James Conner at the Flathead Memo wrote this week about “Marsy’s Law,” a ballot measure for which signatures are now being gathered in Montana. Marsy’s Law is what is known by its advocates as a “victims Bill of Rights,” and is modeled on a ballot measure that has passed in a few other states. The Logicosity Blog has a post up about it here too.
Marsy’s Law claims to help victims of violent crimes, by making it easier to prosecute the accused but also keeping them behind bars for longer periods of time. This, mind you, comes as Democrats and Republicans in Washington are agreeing that prison sentences have been grotesquely excessive and are in need of reform toward some leniency. So Marsy’s Law is the kind of thing that you would have expected to see in the 1990s, when “Crime Bills” like mandatory minimums and sentence enhancements were all the rage and even moderate Democrats supported them.
My bigger problem is that this effort to amend the Montana Constitution is being funded, and was conceived, entirely by a California billionaire named Henry Nicholas, founder of Broadcom, who apparently has no connection to Montana at all. Nicholas donated around $700,000 to the Montana project to get signatures and will no doubt throw in more. Chuck Denowh, the GOP operative, is running the effort and probably approached Nicholas to pitch him on the whole thing. Like any good astroturfer, Denowh is trying to make it appear on social media as though many Montanans are actively interested in supporting the the measure (they aren’t). And to my knowledge, no law enforcement official, nor victim, nor the Attorney General, has recently voiced any major needs or concern that at the Montana legislature to ask for all the things that Marsy’s Law provides. So it’s unclear why Nicholas is suddenly concerned about something in Montana that nobody really asked for.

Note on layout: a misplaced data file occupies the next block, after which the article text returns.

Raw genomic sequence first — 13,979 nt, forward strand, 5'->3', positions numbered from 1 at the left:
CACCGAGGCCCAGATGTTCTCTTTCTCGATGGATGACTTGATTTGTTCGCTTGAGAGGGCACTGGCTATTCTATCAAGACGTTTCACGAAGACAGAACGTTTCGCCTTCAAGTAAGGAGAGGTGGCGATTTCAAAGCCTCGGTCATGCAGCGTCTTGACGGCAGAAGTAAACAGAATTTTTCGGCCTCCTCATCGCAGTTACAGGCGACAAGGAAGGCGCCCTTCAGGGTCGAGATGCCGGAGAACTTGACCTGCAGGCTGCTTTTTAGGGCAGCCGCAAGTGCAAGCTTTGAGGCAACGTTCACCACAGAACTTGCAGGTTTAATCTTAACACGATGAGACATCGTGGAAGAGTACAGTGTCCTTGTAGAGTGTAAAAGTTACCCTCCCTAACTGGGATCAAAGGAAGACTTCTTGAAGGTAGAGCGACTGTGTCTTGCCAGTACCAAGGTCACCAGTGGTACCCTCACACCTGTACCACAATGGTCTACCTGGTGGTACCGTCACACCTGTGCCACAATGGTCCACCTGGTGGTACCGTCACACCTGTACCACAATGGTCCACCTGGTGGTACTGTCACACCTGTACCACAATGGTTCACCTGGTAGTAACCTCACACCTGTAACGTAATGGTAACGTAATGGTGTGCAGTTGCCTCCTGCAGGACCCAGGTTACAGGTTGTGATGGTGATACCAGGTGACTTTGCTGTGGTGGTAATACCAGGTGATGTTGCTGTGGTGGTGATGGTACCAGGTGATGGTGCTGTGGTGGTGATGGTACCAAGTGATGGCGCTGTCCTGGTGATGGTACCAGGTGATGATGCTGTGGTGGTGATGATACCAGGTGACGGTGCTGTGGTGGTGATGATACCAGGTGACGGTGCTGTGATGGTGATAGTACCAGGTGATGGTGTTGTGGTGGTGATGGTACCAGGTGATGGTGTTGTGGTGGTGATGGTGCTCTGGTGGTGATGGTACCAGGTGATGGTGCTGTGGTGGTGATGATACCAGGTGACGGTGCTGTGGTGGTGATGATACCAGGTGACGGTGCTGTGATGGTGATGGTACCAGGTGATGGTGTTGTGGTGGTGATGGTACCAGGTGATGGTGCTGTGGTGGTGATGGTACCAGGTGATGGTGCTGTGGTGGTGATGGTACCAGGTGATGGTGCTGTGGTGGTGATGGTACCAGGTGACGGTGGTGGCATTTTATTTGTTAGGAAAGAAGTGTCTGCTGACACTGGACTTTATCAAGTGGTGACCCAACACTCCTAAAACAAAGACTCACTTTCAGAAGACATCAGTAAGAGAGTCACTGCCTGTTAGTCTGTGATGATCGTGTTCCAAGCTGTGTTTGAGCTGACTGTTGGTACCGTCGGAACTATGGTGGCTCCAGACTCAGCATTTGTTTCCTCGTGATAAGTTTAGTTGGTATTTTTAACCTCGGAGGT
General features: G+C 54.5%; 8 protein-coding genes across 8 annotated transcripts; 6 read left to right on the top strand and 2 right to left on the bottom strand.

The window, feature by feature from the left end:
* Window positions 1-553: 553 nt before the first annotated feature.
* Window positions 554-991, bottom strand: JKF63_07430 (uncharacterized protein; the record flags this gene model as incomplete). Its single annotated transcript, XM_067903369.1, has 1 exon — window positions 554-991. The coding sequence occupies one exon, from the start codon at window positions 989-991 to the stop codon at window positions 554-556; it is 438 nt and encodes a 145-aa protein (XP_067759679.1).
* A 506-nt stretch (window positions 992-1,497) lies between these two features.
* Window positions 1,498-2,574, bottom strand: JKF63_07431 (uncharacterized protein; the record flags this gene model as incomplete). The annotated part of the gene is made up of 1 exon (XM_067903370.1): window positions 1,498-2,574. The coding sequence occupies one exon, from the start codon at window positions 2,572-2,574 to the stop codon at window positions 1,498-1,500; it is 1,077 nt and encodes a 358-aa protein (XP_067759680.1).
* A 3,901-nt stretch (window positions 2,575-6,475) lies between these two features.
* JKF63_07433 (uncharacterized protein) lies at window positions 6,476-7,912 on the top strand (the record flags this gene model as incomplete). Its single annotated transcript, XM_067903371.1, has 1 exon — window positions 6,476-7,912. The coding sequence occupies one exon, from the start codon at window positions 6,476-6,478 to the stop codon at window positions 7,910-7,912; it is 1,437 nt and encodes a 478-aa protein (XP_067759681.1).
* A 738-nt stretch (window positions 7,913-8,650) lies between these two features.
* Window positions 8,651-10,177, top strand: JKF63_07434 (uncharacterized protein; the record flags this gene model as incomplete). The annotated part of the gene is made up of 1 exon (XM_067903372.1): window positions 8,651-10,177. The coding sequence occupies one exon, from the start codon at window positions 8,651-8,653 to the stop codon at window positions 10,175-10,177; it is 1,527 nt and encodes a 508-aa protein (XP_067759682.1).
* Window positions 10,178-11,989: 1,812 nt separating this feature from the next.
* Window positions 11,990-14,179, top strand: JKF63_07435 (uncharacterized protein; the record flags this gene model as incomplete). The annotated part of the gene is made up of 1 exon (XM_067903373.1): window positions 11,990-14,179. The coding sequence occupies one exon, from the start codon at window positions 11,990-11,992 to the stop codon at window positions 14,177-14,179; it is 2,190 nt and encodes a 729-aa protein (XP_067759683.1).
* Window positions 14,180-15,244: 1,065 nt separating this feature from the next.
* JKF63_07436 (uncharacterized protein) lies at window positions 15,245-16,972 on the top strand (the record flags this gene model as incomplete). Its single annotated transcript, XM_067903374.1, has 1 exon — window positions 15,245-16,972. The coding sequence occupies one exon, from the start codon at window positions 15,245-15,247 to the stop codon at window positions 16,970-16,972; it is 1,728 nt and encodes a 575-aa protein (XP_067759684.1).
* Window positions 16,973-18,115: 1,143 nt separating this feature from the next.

Not everything in Marsy’s Law is objectionable, but as a whole, there are many things wrong with it, starting with the fact that it will amend the Montana Constitution. This is not a proposed statute that will be on the ballot. It’s a constitutional amendment, and many of the things it proposes could ultimately be ruled unconstitutional under the U.S. constitution or federal law. For example, the measure would allow an alleged victim of a crime to refuse to be deposed by the defense lawyer. If you are an accuser, the defendant has the right to confront you. That’s in the U.S. Constitution. Also, in many states this bill has been used to keep people from being paroled, even when they should be, and it has acted as a gateway for instituting harsher sentences. Keeping people in prison who would have been eligible for parole drives up costs and sticks Montana taxpayers with the bill.
Though Nicholas may have legitimate personal reason for funding these measures (his sister was murdered when she was a young woman), what he is doing is meddling in a state where, to my knowledge, there is no problem with the criminal justice system in so far as the treatment of victims. One would think that if Nicholas were so concerned with victims rights in Montana, that he would have spent some time here, done some sort of fact finding. Instead, he will eventually have mailed a check of close to $1 million to a GOP operative who will no-doubt take a generous portion for himself, and then use the remainder to fund a ballot measure that will confuse citizens and offer them a solution to a problem that barely exists.